Vaarks on parade

Fed up being back at work after a long weekend? Let me make you smile…

To celebrate the coming of spring, there has been much silliness in Vaark Land. These are the contributions from Chez Snail to the Twitter Vaark Spring/Easter/Oestra bonnet parade:


First we have Arnoldo in his top hat


Next, Iolanthe in a more traditional bonnet


Then Rosalind in a fascinator inspired by Alexander McQueen’s 2008 spring collection (really)


Snailvaark in a classic


And, finally, Tali as a daffodil

And the group together:

You can check out more wonderful creations from my fellow vaark owners on our Pinterest board. Oh, and if you want to make your own mousevaark, Danielle’s pattern is available to buy here.

Did you do anything silly over the weekend?

Hats off!

The International Permaculture Convergence provided me with the opportunity to have my first ‘real’ stall selling my knitting and crochet. Importantly, I felt that this was likely to be a receptive audience and, indeed, it provided an opportunity to chat to a regular stream of folks interested in my goods as well as the ethics of yarn, plus making some sales meant that I partially funded my attendance at the event.

Because we were under gazebos/tents and the weather wasn’t always kind, the stall had to be set up and taken down each day and ended up being in several different locations over the event and, indeed, not being set up at all on one day. I had most fun on the days I was next to my friend Matt*, who makes amazing things from junk: wood-splitting devices, rocket stoves, revolving fire pits. Here we are doing our stuff: me crocheting and chatting and him surrounded by his usual crowd:

Our corner of the market place (photo: James Taylor)

Our corner of the market place (photo: James Taylor)

It was the stall itself that attracted people, it was certainly the most brightly-coloured in the market place:

I sold lots of hats and fingerless mittens, plus almost all of my bird roosting pouches, but not a single bath puff, despite many discussions about them. The 1940s style turban hats all sold as did both the beanies made of recycled sari silk, so I really need to make some more of those. My old mirror was very popular and it was the only one around, so there was some traffic between my stall and another selling clothing. It was such a sociable thing to do that I spent much more time than I had anticipated on the stall and I had great fun. Plus, I was able to play ‘spot my hats’ throughout the event, as I looked out for people wearing them:

That's one of my hats right there!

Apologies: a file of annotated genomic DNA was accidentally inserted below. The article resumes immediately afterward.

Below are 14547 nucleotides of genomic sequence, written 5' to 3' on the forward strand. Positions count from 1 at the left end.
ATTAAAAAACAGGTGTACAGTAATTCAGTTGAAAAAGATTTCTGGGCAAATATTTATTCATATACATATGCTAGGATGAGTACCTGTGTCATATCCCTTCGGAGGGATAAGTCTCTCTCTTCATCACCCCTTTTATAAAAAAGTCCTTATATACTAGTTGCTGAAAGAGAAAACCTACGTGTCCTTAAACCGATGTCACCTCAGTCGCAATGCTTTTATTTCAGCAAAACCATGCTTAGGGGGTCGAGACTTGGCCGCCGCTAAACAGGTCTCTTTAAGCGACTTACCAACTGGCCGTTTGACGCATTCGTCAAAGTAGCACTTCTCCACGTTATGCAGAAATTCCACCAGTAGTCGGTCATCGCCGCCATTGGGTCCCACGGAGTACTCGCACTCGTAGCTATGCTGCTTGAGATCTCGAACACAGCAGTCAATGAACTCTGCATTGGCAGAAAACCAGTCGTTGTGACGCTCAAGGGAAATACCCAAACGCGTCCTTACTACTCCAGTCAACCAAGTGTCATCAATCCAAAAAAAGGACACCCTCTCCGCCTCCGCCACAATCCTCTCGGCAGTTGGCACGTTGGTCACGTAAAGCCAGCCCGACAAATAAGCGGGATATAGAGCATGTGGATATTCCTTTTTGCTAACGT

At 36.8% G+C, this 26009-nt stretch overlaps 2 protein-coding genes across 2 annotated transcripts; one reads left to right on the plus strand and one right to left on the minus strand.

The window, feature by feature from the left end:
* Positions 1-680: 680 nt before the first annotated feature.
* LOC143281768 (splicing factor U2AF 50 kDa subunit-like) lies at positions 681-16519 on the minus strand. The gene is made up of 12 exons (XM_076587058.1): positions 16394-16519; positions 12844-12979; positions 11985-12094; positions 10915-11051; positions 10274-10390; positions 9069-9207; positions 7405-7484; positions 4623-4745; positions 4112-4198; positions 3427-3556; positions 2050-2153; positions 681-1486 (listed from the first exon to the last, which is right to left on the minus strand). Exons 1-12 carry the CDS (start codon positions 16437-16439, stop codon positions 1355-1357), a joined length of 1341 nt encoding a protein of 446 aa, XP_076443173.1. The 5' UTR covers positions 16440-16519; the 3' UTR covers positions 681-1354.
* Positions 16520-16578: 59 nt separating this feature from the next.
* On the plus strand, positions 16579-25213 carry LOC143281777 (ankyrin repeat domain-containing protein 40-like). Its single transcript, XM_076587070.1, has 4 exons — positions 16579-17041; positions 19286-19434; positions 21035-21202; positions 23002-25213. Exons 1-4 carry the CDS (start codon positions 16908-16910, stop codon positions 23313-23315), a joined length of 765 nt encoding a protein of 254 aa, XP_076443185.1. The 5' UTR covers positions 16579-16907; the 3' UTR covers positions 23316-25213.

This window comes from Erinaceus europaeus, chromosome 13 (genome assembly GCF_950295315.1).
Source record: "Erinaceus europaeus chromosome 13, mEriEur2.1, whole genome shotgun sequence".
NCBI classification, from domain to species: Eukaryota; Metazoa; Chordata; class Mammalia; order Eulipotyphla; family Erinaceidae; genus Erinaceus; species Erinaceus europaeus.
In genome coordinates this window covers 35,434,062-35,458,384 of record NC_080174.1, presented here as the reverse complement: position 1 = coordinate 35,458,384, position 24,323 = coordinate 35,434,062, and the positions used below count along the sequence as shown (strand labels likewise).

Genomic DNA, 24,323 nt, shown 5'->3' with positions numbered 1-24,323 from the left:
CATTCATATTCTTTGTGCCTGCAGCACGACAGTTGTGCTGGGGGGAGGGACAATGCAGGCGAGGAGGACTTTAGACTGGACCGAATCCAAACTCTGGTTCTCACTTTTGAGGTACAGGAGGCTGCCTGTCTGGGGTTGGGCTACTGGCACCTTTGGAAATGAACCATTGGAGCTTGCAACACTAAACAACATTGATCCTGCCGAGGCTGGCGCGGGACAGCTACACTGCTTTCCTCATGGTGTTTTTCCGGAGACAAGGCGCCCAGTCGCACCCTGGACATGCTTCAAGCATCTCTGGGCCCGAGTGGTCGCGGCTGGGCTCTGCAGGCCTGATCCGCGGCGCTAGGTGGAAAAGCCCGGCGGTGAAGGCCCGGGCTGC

That’s one of my hats right there talking to Matt!

And since I got home I’ve already had someone ask to buy an item they saw on the stall but didn’t purchase at the time, plus they’ve ordered four more roosting pouches. So, I’d better get my hook out again… What a success!


*He should have a web site soon

It’s not just me

Scrappy balls

Scrappy balls

Mr Snail and I spent a productive hour last night tying yarn scraps together and winding them into balls because, it turns out, I did have some more. I simply needed to look in a few more drawers to turn up several bags of yarn ends, collected to use for stuffing. The result is enough reconstituted yarn to make two or three more hats. This is good, because I’d sold the last one in less than 24 hours and I would like one to take to the International Permaculture Convergence (especially since several other people also expressed an interest in buying the last one). Anyway, I now have two gauges of yarn to work with and more surprising hats to come!

Recycled saris

Recycled saris

I’m not alone, however, in using scraps to create new and interesting yarn. As I wound my ball, I remembered the recycled sari silk yarn that I had tucked away. I’ve had this lovely yarn for ages. Mine is from a company called Mango Moon, and they describe it as follows: Gorgeous, glowing jewel-toned recycled silk, handspun in Nepal. Your purchase helps the Nepalese women who spin this beautiful yarn provide safe shelter, education, and health care for themselves and their children. No two skeins are alike. 

It is made from remnants of silk from weaving mills and from old silk saris. These are shredded and re-spun by hand. I really don’t think that the photos do its jewel-bright colours justice. Anyway, I’ve decided to share the loveliness and make some hats from this yarn too, thus helping to support the ladies who produce this gorgeousness.

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